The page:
2. Budgets have gotten waaaaay bigger.

Paul Martin’s 1995 budget, an ambitious step in a ruthless plan to balance the books after years of deficits and mounting debt, rang in at 197 pages. Hacking and cutting was the order of the day, and the finance minister’s document laid out his plan in sequence. The economy might have been growing strongly, but Martin warned that higher-than-expected interest rates forced the government to pay significantly increased debt charges. A massive program review delivered those cuts, which Martin’s budget laid out in some detail. In his speech, the future prime minister called his plan “by far the largest set of actions in any Canadian budget since demobilisation after the Second World War.” Those cuts were deep, divisive and eventually effective. They included health care cuts that riled social activists and defence cuts that led to a so-called “decade of darkness” that military hawks still lament today.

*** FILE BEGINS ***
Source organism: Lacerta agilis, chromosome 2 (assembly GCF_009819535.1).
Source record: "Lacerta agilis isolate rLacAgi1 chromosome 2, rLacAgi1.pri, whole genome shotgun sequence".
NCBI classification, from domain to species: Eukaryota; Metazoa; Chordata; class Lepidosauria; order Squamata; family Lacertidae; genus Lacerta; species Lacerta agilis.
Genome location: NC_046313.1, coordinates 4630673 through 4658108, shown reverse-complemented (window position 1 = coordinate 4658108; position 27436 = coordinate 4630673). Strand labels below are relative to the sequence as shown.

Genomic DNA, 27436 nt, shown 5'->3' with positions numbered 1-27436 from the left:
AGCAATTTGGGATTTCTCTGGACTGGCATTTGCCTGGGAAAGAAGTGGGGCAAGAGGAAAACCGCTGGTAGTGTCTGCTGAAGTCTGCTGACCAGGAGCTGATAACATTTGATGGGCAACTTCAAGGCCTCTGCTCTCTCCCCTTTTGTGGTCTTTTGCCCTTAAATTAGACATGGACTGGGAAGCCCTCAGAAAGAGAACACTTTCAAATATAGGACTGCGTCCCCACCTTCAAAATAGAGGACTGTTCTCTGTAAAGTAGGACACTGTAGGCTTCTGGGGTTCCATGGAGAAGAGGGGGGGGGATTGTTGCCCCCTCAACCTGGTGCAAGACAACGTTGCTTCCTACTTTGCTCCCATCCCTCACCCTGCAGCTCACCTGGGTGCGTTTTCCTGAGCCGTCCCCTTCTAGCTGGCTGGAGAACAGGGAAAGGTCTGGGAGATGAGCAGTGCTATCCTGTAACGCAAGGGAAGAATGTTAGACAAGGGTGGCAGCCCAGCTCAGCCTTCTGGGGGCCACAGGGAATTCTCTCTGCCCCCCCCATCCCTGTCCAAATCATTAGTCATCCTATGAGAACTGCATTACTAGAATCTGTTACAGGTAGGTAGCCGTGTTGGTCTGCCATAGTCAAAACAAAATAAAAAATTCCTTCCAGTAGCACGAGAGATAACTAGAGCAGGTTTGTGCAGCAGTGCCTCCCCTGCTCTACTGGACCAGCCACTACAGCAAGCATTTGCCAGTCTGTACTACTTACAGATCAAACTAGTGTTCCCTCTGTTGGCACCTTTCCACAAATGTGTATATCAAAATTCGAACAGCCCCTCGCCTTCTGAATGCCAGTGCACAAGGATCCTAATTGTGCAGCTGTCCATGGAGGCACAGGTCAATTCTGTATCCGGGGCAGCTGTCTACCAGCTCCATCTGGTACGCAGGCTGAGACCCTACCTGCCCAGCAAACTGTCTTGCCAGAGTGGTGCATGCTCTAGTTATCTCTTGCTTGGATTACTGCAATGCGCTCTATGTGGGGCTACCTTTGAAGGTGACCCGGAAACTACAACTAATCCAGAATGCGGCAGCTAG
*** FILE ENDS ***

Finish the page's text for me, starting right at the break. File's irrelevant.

And yet Martin delivered the bad news in a relatively tight 197 pages.

Twenty years later, Oliver’s budget was a celebration of black ink after a string of deficits, long-promised income-splitting for couples, and a boost in defence spending starting in 2017. The election-year plan threw money this way and that, and spared few adjectives in its exhaustive explanations of government spending. In 1995, the budget summarized the entire plan for the Department of National Defence, including $1 billion in spending cuts, in a single page. Oliver’s 2015 budget? Not so much with the brevity. Here’s how it explained a one-year, $325-million commitment to fighting Islamic State.